The United States' global share of biomedical research spending fell to 45 percent in 2012 from 51 percent in 2007, while Japan and China continued to increase spending.
Asian countries continued to increase their research funding and accounted for 24 percent of global spending in 2012, up from 18 percent in 2007. Japan's spending increased by $9 billion and China's increased by $6.4 billion from 2007 to 2012.
U.S. spending dropped from $131 billion in 2007 to $119 billion in 2012, adjusted for inflation. European countries held steady at 29 percent of the global spending on biomedical research.
The analysis, conducted by the University of Michigan Health System, is published in the New England Journal of Medicine.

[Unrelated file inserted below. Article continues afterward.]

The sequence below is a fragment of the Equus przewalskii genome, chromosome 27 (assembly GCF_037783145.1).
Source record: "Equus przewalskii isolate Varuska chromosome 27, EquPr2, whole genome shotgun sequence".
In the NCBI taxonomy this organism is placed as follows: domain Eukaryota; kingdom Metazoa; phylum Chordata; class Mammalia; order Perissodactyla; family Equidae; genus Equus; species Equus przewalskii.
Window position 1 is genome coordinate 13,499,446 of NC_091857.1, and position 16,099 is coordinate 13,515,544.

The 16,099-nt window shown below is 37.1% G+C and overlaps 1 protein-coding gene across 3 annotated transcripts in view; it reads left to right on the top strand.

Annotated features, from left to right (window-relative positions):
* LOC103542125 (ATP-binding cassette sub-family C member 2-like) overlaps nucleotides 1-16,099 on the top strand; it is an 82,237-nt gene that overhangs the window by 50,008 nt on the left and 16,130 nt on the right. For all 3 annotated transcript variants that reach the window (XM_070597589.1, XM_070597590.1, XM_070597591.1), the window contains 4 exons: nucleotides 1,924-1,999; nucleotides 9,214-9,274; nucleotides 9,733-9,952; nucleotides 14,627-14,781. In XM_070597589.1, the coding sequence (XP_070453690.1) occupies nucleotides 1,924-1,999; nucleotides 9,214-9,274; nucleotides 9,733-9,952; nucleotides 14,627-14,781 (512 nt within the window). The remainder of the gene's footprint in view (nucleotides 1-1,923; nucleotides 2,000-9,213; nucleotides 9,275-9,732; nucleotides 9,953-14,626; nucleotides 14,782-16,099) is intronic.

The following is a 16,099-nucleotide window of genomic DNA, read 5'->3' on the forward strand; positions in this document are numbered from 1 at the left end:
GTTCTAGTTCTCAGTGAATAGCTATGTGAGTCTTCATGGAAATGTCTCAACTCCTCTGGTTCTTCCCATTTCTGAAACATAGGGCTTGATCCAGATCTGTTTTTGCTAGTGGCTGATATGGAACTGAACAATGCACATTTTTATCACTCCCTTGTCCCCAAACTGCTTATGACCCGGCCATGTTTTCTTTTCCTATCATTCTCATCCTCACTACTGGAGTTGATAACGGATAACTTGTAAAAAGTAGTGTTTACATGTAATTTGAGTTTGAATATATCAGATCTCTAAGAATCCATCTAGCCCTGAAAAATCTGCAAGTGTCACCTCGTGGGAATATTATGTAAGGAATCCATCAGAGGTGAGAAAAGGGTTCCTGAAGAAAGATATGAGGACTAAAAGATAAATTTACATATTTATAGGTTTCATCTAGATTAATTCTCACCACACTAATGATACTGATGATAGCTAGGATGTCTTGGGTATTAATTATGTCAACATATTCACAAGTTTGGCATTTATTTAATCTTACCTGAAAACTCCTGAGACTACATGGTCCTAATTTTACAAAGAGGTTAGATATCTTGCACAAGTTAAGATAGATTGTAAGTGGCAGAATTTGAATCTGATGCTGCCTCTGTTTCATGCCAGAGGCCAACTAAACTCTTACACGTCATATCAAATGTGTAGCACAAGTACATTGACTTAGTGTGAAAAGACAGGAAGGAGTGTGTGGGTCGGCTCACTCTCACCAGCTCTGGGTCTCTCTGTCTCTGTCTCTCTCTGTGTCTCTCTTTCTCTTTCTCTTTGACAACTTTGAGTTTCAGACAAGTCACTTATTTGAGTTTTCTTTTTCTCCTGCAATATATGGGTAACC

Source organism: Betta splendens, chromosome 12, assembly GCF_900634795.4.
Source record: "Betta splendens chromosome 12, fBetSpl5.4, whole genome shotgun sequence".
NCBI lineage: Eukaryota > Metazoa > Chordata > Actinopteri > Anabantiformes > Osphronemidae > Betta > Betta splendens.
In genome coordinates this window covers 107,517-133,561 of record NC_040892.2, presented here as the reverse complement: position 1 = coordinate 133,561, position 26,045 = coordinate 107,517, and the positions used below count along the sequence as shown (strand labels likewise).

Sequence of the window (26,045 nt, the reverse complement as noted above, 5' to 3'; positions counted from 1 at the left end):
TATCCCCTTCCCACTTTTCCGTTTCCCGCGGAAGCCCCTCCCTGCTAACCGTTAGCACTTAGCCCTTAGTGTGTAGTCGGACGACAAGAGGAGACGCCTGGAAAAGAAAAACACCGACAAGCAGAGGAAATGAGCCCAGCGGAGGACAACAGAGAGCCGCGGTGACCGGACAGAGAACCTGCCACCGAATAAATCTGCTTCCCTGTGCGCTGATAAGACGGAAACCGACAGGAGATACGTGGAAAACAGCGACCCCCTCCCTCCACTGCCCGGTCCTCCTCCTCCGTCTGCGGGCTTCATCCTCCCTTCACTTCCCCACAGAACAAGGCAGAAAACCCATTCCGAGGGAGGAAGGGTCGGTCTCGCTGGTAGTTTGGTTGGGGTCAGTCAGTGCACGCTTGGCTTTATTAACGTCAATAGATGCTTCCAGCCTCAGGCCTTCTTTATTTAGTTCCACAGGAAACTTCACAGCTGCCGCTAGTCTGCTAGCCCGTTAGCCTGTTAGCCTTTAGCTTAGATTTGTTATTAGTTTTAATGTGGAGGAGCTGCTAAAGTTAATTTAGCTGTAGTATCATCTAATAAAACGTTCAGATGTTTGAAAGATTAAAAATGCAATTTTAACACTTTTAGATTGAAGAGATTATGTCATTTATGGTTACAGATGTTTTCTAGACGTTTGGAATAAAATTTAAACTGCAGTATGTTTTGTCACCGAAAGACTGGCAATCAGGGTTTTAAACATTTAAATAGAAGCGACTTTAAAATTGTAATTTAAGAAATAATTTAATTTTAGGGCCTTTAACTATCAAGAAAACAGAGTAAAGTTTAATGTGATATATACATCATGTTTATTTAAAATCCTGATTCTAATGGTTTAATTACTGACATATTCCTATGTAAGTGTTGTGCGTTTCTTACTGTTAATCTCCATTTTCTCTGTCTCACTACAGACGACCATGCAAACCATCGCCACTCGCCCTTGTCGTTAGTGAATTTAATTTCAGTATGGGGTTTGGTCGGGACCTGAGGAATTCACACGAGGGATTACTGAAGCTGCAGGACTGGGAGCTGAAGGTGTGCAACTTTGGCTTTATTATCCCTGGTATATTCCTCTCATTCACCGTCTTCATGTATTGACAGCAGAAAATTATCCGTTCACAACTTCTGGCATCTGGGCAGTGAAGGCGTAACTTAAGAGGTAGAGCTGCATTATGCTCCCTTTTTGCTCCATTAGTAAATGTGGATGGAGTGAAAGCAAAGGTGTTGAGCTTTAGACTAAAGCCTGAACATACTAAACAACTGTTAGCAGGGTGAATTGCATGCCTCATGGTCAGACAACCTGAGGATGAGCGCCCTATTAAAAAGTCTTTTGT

Despite the National Institutes of Health reducing funding for research, including clinical trials for new drugs and therapies, the analysis indicates most of this decline in spending comes from the private sector.
According to Reshma Jagsi, author of the study and professor at the University of Michigan, the increase in Asian spending could be because of fewer regulations and the lower cost to conduct research. These lower costs -- low labor costs and government subsidies -- and a less bureaucratic system could explain this increase as well.
[New England Journal of Medicine]